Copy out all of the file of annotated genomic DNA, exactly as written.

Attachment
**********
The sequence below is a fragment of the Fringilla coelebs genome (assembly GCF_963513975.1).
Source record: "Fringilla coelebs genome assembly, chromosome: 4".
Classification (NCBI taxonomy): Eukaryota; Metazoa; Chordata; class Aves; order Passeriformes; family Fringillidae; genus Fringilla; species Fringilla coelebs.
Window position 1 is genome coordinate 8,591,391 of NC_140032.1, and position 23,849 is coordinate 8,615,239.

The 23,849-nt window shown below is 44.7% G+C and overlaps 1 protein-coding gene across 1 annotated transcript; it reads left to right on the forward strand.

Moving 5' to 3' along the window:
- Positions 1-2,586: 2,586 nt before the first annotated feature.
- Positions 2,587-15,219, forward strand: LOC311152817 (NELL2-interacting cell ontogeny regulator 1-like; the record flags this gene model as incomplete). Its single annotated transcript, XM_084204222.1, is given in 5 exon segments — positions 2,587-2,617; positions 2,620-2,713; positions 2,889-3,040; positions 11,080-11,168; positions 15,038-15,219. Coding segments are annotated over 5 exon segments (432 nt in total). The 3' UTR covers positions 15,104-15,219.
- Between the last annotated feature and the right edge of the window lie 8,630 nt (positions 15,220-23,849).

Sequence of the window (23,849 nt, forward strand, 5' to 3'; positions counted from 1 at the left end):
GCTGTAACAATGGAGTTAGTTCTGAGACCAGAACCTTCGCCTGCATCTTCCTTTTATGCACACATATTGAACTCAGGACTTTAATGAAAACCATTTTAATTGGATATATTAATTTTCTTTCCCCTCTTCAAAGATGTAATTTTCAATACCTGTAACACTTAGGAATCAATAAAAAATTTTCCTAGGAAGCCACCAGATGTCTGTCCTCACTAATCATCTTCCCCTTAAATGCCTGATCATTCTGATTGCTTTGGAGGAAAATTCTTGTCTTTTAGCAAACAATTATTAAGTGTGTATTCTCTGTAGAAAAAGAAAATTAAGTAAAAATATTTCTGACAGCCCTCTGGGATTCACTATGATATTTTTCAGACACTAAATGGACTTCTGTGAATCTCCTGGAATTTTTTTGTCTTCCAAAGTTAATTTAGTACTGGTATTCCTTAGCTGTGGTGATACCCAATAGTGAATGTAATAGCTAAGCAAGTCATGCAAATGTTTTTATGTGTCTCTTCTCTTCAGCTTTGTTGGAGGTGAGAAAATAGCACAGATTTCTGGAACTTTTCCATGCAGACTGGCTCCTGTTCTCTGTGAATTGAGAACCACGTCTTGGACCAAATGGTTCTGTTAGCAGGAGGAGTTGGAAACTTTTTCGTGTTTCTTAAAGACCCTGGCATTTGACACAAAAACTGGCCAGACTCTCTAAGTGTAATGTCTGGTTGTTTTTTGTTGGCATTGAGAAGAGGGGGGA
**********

The sequence below is a fragment of the Fringilla coelebs genome (assembly GCF_963513975.1).
Source record: "Fringilla coelebs genome assembly, chromosome: 4".
Classification (NCBI taxonomy): Eukaryota; Metazoa; Chordata; class Aves; order Passeriformes; family Fringillidae; genus Fringilla; species Fringilla coelebs.
Window position 1 is genome coordinate 8,591,391 of NC_140032.1, and position 23,849 is coordinate 8,615,239.

The 23,849-nt window shown below is 44.7% G+C and overlaps 1 protein-coding gene across 1 annotated transcript; it reads left to right on the forward strand.

Moving 5' to 3' along the window:
- Positions 1-2,586: 2,586 nt before the first annotated feature.
- Positions 2,587-15,219, forward strand: LOC311152817 (NELL2-interacting cell ontogeny regulator 1-like; the record flags this gene model as incomplete). Its single annotated transcript, XM_084204222.1, is given in 5 exon segments — positions 2,587-2,617; positions 2,620-2,713; positions 2,889-3,040; positions 11,080-11,168; positions 15,038-15,219. Coding segments are annotated over 5 exon segments (432 nt in total). The 3' UTR covers positions 15,104-15,219.
- Between the last annotated feature and the right edge of the window lie 8,630 nt (positions 15,220-23,849).

Sequence of the window (23,849 nt, forward strand, 5' to 3'; positions counted from 1 at the left end):
GCTGTAACAATGGAGTTAGTTCTGAGACCAGAACCTTCGCCTGCATCTTCCTTTTATGCACACATATTGAACTCAGGACTTTAATGAAAACCATTTTAATTGGATATATTAATTTTCTTTCCCCTCTTCAAAGATGTAATTTTCAATACCTGTAACACTTAGGAATCAATAAAAAATTTTCCTAGGAAGCCACCAGATGTCTGTCCTCACTAATCATCTTCCCCTTAAATGCCTGATCATTCTGATTGCTTTGGAGGAAAATTCTTGTCTTTTAGCAAACAATTATTAAGTGTGTATTCTCTGTAGAAAAAGAAAATTAAGTAAAAATATTTCTGACAGCCCTCTGGGATTCACTATGATATTTTTCAGACACTAAATGGACTTCTGTGAATCTCCTGGAATTTTTTTGTCTTCCAAAGTTAATTTAGTACTGGTATTCCTTAGCTGTGGTGATACCCAATAGTGAATGTAATAGCTAAGCAAGTCATGCAAATGTTTTTATGTGTCTCTTCTCTTCAGCTTTGTTGGAGGTGAGAAAATAGCACAGATTTCTGGAACTTTTCCATGCAGACTGGCTCCTGTTCTCTGTGAATTGAGAACCACGTCTTGGACCAAATGGTTCTGTTAGCAGGAGGAGTTGGAAACTTTTTCGTGTTTCTTAAAGACCCTGGCATTTGACACAAAAACTGGCCAGACTCTCTAAGTGTAATGTCTGGTTGTTTTTTGTTGGCATTGAGAAGAGGGGGGA